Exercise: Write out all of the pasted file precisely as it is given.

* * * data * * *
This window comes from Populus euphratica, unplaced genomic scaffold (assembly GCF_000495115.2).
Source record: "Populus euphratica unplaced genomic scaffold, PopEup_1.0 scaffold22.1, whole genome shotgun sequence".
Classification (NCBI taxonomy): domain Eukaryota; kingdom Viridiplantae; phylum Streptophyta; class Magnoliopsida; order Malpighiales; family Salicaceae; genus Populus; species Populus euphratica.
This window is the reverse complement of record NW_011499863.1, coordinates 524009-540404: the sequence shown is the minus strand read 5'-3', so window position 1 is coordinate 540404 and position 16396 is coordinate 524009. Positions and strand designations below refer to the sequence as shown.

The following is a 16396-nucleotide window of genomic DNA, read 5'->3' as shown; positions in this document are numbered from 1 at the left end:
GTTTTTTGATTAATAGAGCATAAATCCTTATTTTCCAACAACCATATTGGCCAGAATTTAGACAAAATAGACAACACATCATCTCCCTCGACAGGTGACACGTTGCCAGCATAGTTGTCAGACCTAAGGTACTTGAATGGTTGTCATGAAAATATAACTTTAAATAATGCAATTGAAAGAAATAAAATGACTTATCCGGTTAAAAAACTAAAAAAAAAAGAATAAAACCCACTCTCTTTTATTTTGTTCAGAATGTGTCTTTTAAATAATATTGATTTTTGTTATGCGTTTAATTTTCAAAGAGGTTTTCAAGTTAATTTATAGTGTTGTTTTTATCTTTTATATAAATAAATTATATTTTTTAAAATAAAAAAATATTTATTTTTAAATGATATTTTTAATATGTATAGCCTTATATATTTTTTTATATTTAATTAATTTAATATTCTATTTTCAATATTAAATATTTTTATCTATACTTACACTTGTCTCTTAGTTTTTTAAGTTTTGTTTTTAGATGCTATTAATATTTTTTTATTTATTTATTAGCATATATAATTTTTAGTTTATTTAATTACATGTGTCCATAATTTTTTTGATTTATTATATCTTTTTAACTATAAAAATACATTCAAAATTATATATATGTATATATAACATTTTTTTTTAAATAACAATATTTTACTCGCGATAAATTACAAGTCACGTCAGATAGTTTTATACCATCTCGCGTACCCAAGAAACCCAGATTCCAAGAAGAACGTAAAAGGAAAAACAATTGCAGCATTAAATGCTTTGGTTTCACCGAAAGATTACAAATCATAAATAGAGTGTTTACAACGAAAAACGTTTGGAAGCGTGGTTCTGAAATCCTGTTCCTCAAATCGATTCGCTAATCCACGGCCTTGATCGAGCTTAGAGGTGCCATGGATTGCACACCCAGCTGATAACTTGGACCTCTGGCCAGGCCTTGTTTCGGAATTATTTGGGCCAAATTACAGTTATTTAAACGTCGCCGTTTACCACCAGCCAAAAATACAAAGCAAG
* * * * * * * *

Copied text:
This window comes from Populus euphratica, unplaced genomic scaffold (assembly GCF_000495115.2).
Source record: "Populus euphratica unplaced genomic scaffold, PopEup_1.0 scaffold22.1, whole genome shotgun sequence".
Classification (NCBI taxonomy): domain Eukaryota; kingdom Viridiplantae; phylum Streptophyta; class Magnoliopsida; order Malpighiales; family Salicaceae; genus Populus; species Populus euphratica.
This window is the reverse complement of record NW_011499863.1, coordinates 524009-540404: the sequence shown is the minus strand read 5'-3', so window position 1 is coordinate 540404 and position 16396 is coordinate 524009. Positions and strand designations below refer to the sequence as shown.

The following is a 16396-nucleotide window of genomic DNA, read 5'->3' as shown; positions in this document are numbered from 1 at the left end:
GTTTTTTGATTAATAGAGCATAAATCCTTATTTTCCAACAACCATATTGGCCAGAATTTAGACAAAATAGACAACACATCATCTCCCTCGACAGGTGACACGTTGCCAGCATAGTTGTCAGACCTAAGGTACTTGAATGGTTGTCATGAAAATATAACTTTAAATAATGCAATTGAAAGAAATAAAATGACTTATCCGGTTAAAAAACTAAAAAAAAAAGAATAAAACCCACTCTCTTTTATTTTGTTCAGAATGTGTCTTTTAAATAATATTGATTTTTGTTATGCGTTTAATTTTCAAAGAGGTTTTCAAGTTAATTTATAGTGTTGTTTTTATCTTTTATATAAATAAATTATATTTTTTAAAATAAAAAAATATTTATTTTTAAATGATATTTTTAATATGTATAGCCTTATATATTTTTTTATATTTAATTAATTTAATATTCTATTTTCAATATTAAATATTTTTATCTATACTTACACTTGTCTCTTAGTTTTTTAAGTTTTGTTTTTAGATGCTATTAATATTTTTTTATTTATTTATTAGCATATATAATTTTTAGTTTATTTAATTACATGTGTCCATAATTTTTTTGATTTATTATATCTTTTTAACTATAAAAATACATTCAAAATTATATATATGTATATATAACATTTTTTTTTAAATAACAATATTTTACTCGCGATAAATTACAAGTCACGTCAGATAGTTTTATACCATCTCGCGTACCCAAGAAACCCAGATTCCAAGAAGAACGTAAAAGGAAAAACAATTGCAGCATTAAATGCTTTGGTTTCACCGAAAGATTACAAATCATAAATAGAGTGTTTACAACGAAAAACGTTTGGAAGCGTGGTTCTGAAATCCTGTTCCTCAAATCGATTCGCTAATCCACGGCCTTGATCGAGCTTAGAGGTGCCATGGATTGCACACCCAGCTGATAACTTGGACCTCTGGCCAGGCCTTGTTTCGGAATTATTTGGGCCAAATTACAGTTATTTAAACGTCGCCGTTTACCACCAGCCAAAAATACAAAGCAAG